Intralocus Sexual Conflict


Address for correspondence: G. Sander van Doorn, Santa Fe Institute, 1399 Hyde Park Rd., Santa Fe, NM 87501. Voice: 505-946-2786; fax: 505-982-0565.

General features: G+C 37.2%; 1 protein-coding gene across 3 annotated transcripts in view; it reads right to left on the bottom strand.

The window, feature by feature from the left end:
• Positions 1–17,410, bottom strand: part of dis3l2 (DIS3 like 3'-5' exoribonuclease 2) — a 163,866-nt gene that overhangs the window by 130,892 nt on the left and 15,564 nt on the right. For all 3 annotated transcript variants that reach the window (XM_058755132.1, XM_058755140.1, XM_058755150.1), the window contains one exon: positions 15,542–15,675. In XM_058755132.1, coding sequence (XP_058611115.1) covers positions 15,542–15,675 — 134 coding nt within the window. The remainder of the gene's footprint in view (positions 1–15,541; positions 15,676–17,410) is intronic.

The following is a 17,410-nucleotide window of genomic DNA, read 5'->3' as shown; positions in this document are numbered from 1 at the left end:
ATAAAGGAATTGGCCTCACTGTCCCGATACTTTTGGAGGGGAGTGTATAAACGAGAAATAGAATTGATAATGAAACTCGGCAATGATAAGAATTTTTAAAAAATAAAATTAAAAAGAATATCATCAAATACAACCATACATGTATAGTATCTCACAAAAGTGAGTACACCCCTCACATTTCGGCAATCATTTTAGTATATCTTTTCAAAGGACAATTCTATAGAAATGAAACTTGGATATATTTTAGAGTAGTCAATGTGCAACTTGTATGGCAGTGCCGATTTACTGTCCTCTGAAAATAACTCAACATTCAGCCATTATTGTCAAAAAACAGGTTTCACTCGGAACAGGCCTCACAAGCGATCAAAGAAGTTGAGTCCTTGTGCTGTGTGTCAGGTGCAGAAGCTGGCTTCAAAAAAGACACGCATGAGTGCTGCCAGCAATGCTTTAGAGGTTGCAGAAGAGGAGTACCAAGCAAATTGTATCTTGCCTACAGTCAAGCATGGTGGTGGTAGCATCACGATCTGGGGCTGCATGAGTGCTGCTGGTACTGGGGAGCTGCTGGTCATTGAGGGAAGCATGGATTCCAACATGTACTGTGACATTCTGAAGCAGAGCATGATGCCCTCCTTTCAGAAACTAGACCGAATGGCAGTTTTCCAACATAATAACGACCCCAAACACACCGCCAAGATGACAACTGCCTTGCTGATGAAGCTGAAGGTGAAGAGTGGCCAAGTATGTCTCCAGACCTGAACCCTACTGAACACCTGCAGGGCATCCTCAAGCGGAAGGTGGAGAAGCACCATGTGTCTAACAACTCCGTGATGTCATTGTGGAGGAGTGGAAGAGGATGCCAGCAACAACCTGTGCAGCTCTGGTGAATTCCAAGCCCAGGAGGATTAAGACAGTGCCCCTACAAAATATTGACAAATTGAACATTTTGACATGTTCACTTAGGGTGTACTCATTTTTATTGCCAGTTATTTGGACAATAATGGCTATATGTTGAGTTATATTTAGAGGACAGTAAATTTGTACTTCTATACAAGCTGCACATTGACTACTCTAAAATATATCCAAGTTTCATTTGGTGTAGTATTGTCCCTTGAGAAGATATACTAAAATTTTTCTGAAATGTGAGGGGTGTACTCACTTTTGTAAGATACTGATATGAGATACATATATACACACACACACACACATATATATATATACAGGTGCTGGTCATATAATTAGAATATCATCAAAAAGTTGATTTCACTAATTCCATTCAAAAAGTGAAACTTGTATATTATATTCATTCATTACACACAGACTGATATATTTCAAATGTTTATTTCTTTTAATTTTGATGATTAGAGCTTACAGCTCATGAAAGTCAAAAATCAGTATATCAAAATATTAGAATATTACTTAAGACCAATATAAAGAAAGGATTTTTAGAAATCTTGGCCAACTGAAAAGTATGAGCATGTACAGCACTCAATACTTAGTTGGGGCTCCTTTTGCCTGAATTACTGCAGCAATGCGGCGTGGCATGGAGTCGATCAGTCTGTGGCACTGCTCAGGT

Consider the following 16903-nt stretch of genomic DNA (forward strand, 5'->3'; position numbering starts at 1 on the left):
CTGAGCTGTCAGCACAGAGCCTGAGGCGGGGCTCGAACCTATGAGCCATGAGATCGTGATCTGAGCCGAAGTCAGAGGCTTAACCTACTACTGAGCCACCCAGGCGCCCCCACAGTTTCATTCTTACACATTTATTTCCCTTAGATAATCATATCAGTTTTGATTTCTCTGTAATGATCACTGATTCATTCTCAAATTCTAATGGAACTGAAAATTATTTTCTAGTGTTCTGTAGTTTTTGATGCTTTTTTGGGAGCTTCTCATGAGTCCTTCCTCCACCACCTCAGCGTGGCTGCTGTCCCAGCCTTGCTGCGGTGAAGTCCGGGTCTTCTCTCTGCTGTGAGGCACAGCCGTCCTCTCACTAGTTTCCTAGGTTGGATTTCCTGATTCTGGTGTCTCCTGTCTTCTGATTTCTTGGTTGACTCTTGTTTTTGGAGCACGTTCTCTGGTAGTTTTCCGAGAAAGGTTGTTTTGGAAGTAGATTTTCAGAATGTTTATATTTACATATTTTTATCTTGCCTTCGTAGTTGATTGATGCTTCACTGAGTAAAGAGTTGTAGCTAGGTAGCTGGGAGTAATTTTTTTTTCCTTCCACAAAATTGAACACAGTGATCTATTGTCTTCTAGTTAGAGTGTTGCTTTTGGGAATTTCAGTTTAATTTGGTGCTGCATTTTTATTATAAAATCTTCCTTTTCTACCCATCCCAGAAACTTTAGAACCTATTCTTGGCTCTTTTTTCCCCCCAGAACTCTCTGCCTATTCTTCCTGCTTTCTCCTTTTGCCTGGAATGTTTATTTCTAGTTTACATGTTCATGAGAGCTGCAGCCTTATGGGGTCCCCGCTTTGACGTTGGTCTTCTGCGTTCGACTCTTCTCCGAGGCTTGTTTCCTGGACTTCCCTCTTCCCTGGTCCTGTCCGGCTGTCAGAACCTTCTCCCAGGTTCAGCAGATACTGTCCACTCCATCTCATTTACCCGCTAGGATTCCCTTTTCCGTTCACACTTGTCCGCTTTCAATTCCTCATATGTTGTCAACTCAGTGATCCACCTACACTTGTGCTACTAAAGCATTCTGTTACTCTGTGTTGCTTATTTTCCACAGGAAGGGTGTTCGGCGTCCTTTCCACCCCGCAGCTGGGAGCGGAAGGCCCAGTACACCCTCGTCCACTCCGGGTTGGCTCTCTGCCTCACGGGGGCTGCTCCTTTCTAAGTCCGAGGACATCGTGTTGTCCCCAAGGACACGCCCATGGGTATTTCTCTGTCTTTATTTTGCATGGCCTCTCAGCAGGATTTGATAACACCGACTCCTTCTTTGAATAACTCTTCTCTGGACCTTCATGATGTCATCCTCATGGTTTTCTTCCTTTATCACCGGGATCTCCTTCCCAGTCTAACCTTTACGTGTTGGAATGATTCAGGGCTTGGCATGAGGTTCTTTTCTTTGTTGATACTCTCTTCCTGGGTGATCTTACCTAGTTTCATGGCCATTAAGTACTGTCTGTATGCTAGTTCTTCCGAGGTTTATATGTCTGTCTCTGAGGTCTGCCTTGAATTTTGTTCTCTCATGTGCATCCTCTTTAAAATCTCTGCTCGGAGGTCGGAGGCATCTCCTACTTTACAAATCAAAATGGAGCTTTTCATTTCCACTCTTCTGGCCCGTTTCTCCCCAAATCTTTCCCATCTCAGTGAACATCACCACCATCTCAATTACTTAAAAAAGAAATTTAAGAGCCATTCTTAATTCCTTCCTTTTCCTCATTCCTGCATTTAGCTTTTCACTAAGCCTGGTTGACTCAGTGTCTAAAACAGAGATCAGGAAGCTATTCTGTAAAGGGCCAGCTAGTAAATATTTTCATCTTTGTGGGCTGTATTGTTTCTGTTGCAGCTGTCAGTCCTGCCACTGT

Intralocus sexual conflict arises when there are sex-specific optima for a trait that is expressed in both sexes and when the constraint of a shared gene pool prevents males and females from reaching their optima independently. This situation may result in a negative intersexual correlation for fitness. Here I first discuss key differences between intra- and interlocus conflict, the type of sexual conflict that arises in mating interactions between males and females. I then review the experimental evidence for the existence of genomewide sexually antagonistic variation and discuss how intralocus conflict can be resolved. Substantial genomewide sexually antagonistic variation exists in Drosophila melanogaster lab populations. Yet, in the same species, sex-specific gene regulation appears to evolve rapidly, suggesting that the obstacles to the resolution of intralocus conflict are minor. The fact that negative intersexual correlations for fitness are observed even if sexual dimorphism can evolve rapidly suggests that intralocus conflict is highly dynamic. The final part of this review examines the evolutionary consequences of intralocus sexual conflict for the evolution of the sex chromosomes, sexual selection, and sex determination. Intralocus conflict helps to explain many of the peculiar features of the sex chromosomes and has shaped the functional bias and expression biases of sex-linked genes. The genomic distribution of sexually selected genes, in particular, affects sexual selection in various ways. The presence of sexually antagonistic variation can strongly interfere with the good genes’ process of sexual selection and erode the genetic benefits of mate choice. Regarding sex determination, this review concentrates on evolutionary transitions between different sex determination mechanisms. Such transitions have occurred frequently in several taxa. Theory and empirical data suggest an important role for intralocus conflict in triggering switches between sex determination systems.